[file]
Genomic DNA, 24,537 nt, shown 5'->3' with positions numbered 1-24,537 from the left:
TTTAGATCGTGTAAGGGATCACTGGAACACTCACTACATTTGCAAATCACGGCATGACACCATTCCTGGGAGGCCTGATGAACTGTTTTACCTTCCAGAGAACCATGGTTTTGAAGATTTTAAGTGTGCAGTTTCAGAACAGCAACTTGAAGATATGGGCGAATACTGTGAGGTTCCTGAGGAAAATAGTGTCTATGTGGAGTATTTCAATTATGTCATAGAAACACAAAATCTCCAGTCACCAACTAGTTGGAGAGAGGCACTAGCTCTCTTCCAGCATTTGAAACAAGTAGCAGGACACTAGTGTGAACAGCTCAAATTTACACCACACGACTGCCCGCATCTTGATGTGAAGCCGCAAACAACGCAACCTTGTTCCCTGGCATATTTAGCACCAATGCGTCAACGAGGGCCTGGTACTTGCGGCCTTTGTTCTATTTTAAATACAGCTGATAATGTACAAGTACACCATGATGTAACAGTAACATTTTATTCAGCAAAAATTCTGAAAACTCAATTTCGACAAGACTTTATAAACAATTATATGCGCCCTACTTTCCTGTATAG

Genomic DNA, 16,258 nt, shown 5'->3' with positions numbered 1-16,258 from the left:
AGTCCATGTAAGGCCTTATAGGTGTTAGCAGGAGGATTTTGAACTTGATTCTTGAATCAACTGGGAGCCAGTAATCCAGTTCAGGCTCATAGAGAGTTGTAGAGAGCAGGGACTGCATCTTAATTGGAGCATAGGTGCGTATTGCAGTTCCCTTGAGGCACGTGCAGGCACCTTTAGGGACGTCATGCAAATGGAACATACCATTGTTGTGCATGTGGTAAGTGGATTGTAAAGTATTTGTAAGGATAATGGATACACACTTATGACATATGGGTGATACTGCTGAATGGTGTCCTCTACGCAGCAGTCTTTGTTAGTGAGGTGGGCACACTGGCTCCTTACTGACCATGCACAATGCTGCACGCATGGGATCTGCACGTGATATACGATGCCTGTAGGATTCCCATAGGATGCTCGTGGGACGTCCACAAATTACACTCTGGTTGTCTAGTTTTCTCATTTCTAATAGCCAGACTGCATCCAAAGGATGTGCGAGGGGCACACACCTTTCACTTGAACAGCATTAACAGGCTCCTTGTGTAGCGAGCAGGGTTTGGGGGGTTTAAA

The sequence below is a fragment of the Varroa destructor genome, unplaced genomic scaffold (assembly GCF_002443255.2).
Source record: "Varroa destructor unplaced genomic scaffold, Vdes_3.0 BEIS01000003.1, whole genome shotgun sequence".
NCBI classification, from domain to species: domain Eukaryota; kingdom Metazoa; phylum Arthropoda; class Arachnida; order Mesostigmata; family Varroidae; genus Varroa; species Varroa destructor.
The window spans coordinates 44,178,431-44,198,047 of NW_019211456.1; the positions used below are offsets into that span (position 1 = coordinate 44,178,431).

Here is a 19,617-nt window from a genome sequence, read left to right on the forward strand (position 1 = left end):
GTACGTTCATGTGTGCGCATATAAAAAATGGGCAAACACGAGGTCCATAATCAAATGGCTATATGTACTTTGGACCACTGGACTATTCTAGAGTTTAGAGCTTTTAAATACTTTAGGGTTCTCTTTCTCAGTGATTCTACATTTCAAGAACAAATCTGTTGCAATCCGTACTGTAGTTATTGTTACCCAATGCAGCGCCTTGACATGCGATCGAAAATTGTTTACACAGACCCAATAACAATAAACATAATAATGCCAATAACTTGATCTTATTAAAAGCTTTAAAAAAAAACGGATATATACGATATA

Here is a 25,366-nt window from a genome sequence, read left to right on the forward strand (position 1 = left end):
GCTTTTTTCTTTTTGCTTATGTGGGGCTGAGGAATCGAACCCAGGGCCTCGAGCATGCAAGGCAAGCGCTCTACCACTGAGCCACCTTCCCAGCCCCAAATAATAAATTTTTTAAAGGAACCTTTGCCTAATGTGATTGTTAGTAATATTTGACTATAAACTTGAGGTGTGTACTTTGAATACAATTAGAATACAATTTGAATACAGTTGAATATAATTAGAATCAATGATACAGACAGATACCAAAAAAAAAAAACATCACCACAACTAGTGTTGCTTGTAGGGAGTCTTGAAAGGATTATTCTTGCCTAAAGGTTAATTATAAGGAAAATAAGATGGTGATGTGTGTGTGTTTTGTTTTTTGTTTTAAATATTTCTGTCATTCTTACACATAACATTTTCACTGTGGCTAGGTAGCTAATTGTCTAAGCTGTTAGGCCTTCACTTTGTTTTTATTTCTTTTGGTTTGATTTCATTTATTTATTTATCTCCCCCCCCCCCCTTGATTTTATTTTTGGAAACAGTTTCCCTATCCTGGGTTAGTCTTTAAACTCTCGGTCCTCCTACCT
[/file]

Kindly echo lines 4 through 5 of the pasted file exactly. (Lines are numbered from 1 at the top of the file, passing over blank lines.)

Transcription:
AGTCCATGTAAGGCCTTATAGGTGTTAGCAGGAGGATTTTGAACTTGATTCTTGAATCAACTGGGAGCCAGTAATCCAGTTCAGGCTCATAGAGAGTTGTAGAGAGCAGGGACTGCATCTTAATTGGAGCATAGGTGCGTATTGCAGTTCCCTTGAGGCACGTGCAGGCACCTTTAGGGACGTCATGCAAATGGAACATACCATTGTTGTGCATGTGGTAAGTGGATTGTAAAGTATTTGTAAGGATAATGGATACACACTTATGACATATGGGTGATACTGCTGAATGGTGTCCTCTACGCAGCAGTCTTTGTTAGTGAGGTGGGCACACTGGCTCCTTACTGACCATGCACAATGCTGCACGCATGGGATCTGCACGTGATATACGATGCCTGTAGGATTCCCATAGGATGCTCGTGGGACGTCCACAAATTACACTCTGGTTGTCTAGTTTTCTCATTTCTAATAGCCAGACTGCATCCAAAGGATGTGCGAGGGGCACACACCTTTCACTTGAACAGCATTAACAGGCTCCTTGTGTAGCGAGCAGGGTTTGGGGGGTTTAAA

The sequence below is a fragment of the Varroa destructor genome, unplaced genomic scaffold (assembly GCF_002443255.2).